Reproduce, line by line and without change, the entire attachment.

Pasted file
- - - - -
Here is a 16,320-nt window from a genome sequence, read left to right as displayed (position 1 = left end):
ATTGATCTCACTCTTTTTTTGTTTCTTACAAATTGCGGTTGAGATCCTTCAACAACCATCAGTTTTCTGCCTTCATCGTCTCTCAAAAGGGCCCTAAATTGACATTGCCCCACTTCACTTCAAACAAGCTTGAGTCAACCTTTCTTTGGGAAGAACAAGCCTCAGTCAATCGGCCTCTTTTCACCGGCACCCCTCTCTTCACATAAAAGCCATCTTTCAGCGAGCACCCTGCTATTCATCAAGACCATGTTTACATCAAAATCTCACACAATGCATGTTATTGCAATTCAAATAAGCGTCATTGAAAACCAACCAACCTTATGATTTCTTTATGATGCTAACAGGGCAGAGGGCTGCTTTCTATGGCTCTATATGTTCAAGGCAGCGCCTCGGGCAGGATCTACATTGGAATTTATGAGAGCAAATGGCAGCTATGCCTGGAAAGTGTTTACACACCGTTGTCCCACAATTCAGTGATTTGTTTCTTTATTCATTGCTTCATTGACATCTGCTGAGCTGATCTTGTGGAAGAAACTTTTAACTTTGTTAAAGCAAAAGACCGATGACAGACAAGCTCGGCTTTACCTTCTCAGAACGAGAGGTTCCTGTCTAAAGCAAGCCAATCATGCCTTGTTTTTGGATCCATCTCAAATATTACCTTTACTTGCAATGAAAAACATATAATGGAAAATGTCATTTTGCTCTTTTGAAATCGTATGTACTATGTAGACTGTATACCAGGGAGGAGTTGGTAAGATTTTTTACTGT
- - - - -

Here is a 16,320-nt window from a genome sequence, read left to right as displayed (position 1 = left end):
ATTGATCTCACTCTTTTTTTGTTTCTTACAAATTGCGGTTGAGATCCTTCAACAACCATCAGTTTTCTGCCTTCATCGTCTCTCAAAAGGGCCCTAAATTGACATTGCCCCACTTCACTTCAAACAAGCTTGAGTCAACCTTTCTTTGGGAAGAACAAGCCTCAGTCAATCGGCCTCTTTTCACCGGCACCCCTCTCTTCACATAAAAGCCATCTTTCAGCGAGCACCCTGCTATTCATCAAGACCATGTTTACATCAAAATCTCACACAATGCATGTTATTGCAATTCAAATAAGCGTCATTGAAAACCAACCAACCTTATGATTTCTTTATGATGCTAACAGGGCAGAGGGCTGCTTTCTATGGCTCTATATGTTCAAGGCAGCGCCTCGGGCAGGATCTACATTGGAATTTATGAGAGCAAATGGCAGCTATGCCTGGAAAGTGTTTACACACCGTTGTCCCACAATTCAGTGATTTGTTTCTTTATTCATTGCTTCATTGACATCTGCTGAGCTGATCTTGTGGAAGAAACTTTTAACTTTGTTAAAGCAAAAGACCGATGACAGACAAGCTCGGCTTTACCTTCTCAGAACGAGAGGTTCCTGTCTAAAGCAAGCCAATCATGCCTTGTTTTTGGATCCATCTCAAATATTACCTTTACTTGCAATGAAAAACATATAATGGAAAATGTCATTTTGCTCTTTTGAAATCGTATGTACTATGTAGACTGTATACCAGGGAGGAGTTGGTAAGATTTTTTACTGT